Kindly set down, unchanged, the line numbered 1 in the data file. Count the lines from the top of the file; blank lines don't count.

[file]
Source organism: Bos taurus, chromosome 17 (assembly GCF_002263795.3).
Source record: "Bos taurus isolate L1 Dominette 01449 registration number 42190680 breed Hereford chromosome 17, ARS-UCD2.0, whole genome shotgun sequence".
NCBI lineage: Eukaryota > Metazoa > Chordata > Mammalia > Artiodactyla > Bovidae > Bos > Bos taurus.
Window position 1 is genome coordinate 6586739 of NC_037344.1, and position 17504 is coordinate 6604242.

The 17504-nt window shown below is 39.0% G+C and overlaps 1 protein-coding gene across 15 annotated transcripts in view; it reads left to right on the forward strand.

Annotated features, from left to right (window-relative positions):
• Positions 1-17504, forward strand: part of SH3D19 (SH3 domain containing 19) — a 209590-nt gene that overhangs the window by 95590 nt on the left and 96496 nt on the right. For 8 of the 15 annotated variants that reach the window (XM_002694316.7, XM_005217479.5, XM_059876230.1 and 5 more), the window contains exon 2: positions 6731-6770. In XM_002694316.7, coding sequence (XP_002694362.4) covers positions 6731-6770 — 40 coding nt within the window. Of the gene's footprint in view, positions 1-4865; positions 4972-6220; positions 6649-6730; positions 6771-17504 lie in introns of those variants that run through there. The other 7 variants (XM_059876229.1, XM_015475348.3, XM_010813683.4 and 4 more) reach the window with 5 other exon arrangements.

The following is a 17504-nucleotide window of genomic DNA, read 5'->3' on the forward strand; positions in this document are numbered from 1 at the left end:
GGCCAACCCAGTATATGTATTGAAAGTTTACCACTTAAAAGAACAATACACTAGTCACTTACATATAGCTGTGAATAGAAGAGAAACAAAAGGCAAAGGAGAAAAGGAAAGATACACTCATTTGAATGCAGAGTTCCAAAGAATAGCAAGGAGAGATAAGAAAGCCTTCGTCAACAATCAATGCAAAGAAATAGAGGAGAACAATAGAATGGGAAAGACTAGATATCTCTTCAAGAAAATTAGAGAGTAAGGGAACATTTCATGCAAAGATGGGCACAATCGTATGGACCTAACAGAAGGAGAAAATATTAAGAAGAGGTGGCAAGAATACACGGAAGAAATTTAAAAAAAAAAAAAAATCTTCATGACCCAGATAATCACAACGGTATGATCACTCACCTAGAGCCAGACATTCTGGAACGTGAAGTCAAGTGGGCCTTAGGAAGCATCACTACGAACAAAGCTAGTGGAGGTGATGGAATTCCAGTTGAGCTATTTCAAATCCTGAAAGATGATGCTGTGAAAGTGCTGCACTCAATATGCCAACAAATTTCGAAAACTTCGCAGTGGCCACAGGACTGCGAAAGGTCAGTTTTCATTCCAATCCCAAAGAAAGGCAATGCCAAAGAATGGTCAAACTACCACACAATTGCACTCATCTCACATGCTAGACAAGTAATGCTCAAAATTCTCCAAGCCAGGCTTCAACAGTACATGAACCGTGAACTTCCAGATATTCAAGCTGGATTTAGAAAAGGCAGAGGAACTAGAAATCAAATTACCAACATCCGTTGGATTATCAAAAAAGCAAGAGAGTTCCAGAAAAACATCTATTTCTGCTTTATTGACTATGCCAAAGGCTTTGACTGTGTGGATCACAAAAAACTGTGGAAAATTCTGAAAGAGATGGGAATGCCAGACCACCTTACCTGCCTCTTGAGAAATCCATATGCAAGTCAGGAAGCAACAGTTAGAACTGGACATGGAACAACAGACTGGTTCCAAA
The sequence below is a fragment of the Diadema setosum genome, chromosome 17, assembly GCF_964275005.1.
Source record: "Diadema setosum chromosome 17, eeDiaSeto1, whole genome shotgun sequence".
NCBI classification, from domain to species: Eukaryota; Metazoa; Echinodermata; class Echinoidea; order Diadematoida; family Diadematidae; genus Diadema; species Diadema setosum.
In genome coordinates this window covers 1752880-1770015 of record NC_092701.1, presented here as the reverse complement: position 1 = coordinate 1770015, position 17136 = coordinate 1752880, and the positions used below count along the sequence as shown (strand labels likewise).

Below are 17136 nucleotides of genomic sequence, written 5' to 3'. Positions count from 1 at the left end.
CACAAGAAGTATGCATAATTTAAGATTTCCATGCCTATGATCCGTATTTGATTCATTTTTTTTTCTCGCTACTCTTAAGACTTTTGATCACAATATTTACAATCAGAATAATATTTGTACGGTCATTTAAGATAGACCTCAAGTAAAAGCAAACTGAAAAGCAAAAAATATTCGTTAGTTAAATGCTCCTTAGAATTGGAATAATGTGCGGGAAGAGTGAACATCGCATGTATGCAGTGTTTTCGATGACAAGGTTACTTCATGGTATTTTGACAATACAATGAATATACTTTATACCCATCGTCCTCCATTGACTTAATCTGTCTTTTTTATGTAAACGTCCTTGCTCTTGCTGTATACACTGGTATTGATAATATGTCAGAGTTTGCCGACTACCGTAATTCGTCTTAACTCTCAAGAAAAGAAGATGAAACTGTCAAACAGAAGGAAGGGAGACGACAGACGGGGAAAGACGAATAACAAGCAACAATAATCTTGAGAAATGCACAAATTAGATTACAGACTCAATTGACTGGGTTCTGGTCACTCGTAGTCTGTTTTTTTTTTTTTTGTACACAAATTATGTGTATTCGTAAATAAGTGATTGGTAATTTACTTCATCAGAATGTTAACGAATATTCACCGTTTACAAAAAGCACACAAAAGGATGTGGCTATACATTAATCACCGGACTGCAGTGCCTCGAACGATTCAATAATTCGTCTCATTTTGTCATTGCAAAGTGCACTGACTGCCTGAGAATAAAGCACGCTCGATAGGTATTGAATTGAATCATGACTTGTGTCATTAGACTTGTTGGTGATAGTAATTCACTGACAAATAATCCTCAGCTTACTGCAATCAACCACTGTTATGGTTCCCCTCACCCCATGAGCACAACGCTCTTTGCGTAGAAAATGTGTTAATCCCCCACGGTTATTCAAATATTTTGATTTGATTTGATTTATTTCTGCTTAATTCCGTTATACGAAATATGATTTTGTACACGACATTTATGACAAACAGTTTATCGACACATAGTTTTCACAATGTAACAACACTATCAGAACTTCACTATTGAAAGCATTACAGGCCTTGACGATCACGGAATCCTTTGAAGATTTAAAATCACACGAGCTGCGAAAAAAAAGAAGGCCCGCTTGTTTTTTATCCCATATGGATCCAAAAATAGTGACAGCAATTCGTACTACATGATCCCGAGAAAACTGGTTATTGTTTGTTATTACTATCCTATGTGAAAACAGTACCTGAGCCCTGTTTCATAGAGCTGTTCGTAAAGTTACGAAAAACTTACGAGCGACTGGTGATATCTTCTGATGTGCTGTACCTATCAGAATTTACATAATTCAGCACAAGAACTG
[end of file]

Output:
Source organism: Bos taurus, chromosome 17 (assembly GCF_002263795.3).